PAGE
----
Group ownership of /var/log/syslog

logging

#1

Hello,
We are attempting to allow multiple users to have read only access to /var/log/syslog. All the users are in an AD/LDAP group called “DC Backup Hosts”. We can manually chgrp the file to “DC Backup Hosts”, but it is getting overwritten every night when logrotate runs. I have attempted changing the permissions in the /etc/univention/templates/files/etc/resolv.conf file and restarted rsylog, but that didn’t work. When I look at the /etc/univention/templaets/files/logrotate.conf, it is setting the log files to 640 root adm. Since this variable is in the UCR I have tried changing the logrotate/create variable to 640 root DC Backup Hosts, 640 root “DC Backup Hosts”, 640 root 'DC Backup Hosts", 640 root dc_backup_hosts. Anything with a space in it fails because I am giving too many arguments to the create command. Anything all one word fails with an unknown group.

I think my issue is that the DC Backup Hosts group is an AD group and not defined on the local system in /etc/groups. But then I don’t understand how it works when we manually change it, except we are using the chmod and chgrp commands instead of the logrotate cron job.


#2

Hey,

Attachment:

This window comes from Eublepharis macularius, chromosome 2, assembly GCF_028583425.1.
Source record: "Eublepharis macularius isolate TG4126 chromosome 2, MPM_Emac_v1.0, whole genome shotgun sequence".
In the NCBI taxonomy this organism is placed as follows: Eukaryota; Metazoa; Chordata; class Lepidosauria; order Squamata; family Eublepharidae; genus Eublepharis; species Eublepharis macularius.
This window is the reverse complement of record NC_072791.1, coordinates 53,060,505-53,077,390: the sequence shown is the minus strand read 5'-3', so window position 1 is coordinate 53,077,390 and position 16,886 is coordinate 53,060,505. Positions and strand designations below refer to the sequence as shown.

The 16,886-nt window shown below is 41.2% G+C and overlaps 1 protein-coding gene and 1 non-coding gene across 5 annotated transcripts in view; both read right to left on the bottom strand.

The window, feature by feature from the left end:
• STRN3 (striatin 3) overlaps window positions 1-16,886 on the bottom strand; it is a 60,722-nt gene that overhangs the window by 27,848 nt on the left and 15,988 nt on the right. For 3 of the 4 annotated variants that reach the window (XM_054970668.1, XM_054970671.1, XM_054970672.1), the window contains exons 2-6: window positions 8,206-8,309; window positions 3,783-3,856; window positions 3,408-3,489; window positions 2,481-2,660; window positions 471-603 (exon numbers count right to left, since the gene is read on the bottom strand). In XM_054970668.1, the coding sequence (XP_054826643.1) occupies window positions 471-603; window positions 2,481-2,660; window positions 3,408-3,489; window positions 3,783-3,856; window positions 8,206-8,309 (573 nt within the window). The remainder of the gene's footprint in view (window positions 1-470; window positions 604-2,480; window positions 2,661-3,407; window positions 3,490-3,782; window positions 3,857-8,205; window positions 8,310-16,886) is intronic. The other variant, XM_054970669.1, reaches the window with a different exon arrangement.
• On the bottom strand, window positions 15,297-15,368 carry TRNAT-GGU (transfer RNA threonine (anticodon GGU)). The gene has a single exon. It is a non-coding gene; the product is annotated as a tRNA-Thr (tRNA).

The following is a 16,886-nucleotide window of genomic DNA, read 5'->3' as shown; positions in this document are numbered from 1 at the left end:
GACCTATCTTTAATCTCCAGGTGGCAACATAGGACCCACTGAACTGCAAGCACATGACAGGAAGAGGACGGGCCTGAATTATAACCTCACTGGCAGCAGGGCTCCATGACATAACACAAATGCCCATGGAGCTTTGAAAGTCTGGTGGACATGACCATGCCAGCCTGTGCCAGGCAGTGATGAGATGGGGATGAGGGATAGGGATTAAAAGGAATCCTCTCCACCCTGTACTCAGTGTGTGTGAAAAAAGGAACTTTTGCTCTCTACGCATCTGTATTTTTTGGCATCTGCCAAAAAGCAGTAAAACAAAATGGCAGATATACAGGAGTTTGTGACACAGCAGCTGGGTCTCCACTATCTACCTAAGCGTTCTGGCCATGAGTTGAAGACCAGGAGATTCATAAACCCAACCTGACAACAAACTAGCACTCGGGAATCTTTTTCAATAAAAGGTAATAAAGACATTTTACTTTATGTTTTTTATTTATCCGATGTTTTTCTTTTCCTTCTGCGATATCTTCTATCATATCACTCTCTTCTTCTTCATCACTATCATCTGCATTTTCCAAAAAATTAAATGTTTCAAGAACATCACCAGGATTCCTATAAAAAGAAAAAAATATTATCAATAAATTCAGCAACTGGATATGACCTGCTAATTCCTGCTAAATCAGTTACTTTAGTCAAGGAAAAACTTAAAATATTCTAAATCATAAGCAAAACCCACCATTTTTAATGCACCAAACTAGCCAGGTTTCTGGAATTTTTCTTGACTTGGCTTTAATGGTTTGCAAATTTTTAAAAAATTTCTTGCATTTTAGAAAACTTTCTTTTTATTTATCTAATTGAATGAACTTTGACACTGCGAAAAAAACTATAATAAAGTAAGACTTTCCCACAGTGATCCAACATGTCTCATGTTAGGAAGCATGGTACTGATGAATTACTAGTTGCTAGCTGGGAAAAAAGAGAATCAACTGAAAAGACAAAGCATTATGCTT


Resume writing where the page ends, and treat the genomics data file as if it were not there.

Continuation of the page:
first of all, logrotate doesn’t support group names with spaces at the moment. So don’t try to do that. Use a different group instead.

Why are you placing users in a group used for machines? That doesn’t make a lot of sense to me. Note that this also widens access in unexpected ways. For example, the SSL certificates and their private keys in /etc/univention/ssl (which amounts to all SSL certificates for the whole UCS domain) are readable for members of the DC Backup Hosts group so that DC Backup machines can copy the certificates from the DC Master.

Don’t do that.

Why do you think that /etc/resolv.conf (and therefore the template it’s generated from) has anything to do with rsyslog? resolv.conf is used for configuring DNS resolution.

No, that’s completely unrelated. logrotate doesn’t search groups directly in /etc/group, it uses the default NSS (Name Service Switching) system. That is configured via /etc/nsswitch.conf. On a UCS system this means that group names are looked up in LDAP, too. You can use an LDAP group in logrotate, just not one with spaces in its name because, as I said, logrotate doesn’t support spaces in group names.

Kind regards,
mosu